How to Measure and Evaluate Organization Transformation Effectiveness

Organization change is a big and complex undertaking. It is easy to get caught up in the process itself, especially when the transformation takes place over the course of months or years. But ultimately, it’s essential to stay focused on the reason for the change. At some point, the time comes to evaluate the changes you have made as an organization and assess whether or not your efforts are actually paying off.

The question then arises: how do you measure the effectiveness of change, when there are so many different elements at work? Let’s take a look at a few best practices for assessing and measuring organization change.

Choosing the Right Metrics for Organization Change Assessment

No matter how clear the goals or how well-thought-out the organization design work is, it can be very hard to measure success. Many things can happen in the course of an organization transformation that can affect the outcome.  Often, these events are beyond the direct control of the organization design team. For example, if a big transformation coincides with an economic downturn, it can depress results even if the new design is actually working well.

Knowing which metrics to focus on when measuring organization change can help you to zero in on what is or is not working. Consider the following approaches for a more accurate evaluation of change efforts:

  1. Start with a baseline. Be sure you are clear on your primary reason for change, as well as your starting point. It’s a good idea to take baseline measurements before implementing organization change, so that you can measure results accurately.
  2. Monitor business outcomes. A successful organization redesign should initiate or improve business results. Tracking specific metrics such as market share, market penetration, money saved, customer satisfaction, etc. will help to clarify whether or not desired results are being achieved. Monitoring over time is best, because long-term patterns are less susceptible to outside influence and more likely to reflect actual effectiveness.
  3. Get internal feedback. If your organization change efforts involve delivery of internal services (such as those provided by an organization transformation COE), be sure to solicit feedback from internal clients. Positive feedback usually is an indicator that the change transformation is going successfully.

How Much is Too Much?

Even when you are tracking the right metrics, there are so many variables at play in a typical change transformation situation that determining the exact degree of impact your change efforts are actually making can be a Herculean task.

Documentation and analysis is, of course, important. It will yield insights that will help inform future change efforts and can potentially shed light on weak spots in the redesign that need tweaking or adjusting. But it’s also good to be aware of the danger of getting too bogged down in analysis.  By proactively deciding how much effort you want to devote to organization change evaluation and assessment, you can avoid spending undue amounts of time and energy in data gathering and analysis.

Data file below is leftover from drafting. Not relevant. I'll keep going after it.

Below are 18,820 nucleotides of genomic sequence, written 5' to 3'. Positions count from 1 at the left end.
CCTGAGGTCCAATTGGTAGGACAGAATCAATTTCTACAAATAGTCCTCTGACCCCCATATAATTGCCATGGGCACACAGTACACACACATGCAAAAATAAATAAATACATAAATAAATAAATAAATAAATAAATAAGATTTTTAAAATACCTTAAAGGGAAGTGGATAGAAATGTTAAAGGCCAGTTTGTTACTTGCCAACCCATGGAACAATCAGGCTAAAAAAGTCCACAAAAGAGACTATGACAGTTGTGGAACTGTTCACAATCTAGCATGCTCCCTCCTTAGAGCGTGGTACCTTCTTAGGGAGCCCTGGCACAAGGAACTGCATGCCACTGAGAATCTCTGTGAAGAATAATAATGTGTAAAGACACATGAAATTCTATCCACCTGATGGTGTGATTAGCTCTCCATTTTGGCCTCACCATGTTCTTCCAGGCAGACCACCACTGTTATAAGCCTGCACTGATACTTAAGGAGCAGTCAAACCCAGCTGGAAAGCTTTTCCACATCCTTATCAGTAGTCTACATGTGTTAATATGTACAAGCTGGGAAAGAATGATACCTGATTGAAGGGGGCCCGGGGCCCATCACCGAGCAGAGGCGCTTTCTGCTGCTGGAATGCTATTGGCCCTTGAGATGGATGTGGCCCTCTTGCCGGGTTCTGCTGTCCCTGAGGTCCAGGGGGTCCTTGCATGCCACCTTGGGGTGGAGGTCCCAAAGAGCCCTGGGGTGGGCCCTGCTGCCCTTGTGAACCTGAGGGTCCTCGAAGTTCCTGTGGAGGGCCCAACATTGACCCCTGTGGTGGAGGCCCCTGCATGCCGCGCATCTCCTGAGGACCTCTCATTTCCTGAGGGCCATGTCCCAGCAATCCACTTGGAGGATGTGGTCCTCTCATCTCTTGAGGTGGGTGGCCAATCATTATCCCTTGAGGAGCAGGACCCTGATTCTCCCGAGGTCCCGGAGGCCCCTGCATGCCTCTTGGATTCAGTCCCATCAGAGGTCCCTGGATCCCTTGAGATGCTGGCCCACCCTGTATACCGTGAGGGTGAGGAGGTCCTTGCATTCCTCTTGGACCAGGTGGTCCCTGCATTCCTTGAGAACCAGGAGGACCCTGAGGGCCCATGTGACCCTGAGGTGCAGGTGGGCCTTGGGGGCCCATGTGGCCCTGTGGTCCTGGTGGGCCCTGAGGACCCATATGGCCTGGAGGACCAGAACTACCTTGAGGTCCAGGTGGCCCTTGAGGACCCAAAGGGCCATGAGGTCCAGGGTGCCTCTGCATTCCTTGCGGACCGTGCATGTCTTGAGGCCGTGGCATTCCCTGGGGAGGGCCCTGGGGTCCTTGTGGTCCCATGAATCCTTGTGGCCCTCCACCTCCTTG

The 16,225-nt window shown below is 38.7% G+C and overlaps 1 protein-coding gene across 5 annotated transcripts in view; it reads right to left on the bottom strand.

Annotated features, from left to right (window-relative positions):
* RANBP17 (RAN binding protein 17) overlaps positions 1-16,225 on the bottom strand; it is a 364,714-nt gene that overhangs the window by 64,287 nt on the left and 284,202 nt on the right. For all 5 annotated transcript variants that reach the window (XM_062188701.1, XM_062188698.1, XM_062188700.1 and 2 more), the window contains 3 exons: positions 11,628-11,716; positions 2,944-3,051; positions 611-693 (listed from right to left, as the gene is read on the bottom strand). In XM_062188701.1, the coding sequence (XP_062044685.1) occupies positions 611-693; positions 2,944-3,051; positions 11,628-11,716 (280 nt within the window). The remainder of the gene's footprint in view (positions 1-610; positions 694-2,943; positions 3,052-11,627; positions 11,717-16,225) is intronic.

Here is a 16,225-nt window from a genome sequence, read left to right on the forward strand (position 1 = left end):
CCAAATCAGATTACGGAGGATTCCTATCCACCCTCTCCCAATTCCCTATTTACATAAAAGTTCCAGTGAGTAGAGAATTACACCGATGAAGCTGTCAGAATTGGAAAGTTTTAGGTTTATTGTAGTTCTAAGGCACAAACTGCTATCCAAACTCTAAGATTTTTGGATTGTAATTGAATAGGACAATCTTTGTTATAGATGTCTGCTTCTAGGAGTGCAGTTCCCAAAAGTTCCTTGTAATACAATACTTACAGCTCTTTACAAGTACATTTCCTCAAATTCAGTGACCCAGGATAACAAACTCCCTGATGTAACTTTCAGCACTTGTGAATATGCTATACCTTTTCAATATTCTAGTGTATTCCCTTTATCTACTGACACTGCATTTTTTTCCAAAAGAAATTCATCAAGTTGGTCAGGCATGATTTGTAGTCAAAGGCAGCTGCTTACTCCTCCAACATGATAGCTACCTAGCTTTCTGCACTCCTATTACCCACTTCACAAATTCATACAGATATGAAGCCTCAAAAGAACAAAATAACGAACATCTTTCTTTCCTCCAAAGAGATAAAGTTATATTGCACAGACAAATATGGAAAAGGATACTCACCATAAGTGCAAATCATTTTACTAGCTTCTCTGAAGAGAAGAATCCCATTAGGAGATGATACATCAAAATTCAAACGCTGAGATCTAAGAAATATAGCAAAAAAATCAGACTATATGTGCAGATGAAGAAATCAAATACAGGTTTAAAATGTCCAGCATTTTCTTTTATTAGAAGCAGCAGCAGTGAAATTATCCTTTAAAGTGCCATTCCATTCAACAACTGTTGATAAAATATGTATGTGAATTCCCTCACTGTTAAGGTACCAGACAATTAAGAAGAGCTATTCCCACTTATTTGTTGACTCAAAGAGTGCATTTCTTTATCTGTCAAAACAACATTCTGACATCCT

Measuring Organization Change: the Big Picture

Given all the intervening variables at play, trying to measure change transformation by isolating specific metrics is usually ineffective. Instead, focus on overall results for a more relevant picture of how well your organization has changed.

Asking questions around the following four points can help you assess the big picture more accurately:

  1. What changes did you make? How aligned were these changes with your organization’s strategic goals? Did the design make sense for the organization and for the market? Did it fit well with the culture of your organization?
  2. How well did you implement? Did the changes called for by the design actually get put into place in your organization? Measuring and tracking implementation is essential, because if the organization design changes aren’t actually being made, it’s impossible to know whether or not the design is effective.
  3. What behavior changes resulted from your organization design implementation efforts? Performance changes will only happen as a result of behavior changes. If behaviors aren’t changing, you may need to go back and examine both the organization design blueprint and implementation efforts—including deployment and communication around the change.
  4. How have organization outcomes changed? The final proof of whether or not your change transformation efforts have been successful will always be seen in terms of business outcome. Measure overall changes in productivity, sales, customer satisfaction, and other areas to help determine actual market value realized by the change.

Success is never guaranteed when attempting organization change. Unforeseen things can happen to derail even the best planned and executed design. But knowing what to track and why when measuring organization change will help you to better understand how the change process is unfolding in your organization and bring potential problems to light so that they can be addressed and corrected sooner rather than later. In this way, your organization will be better equipped to navigate change successfully despite intervening factors.

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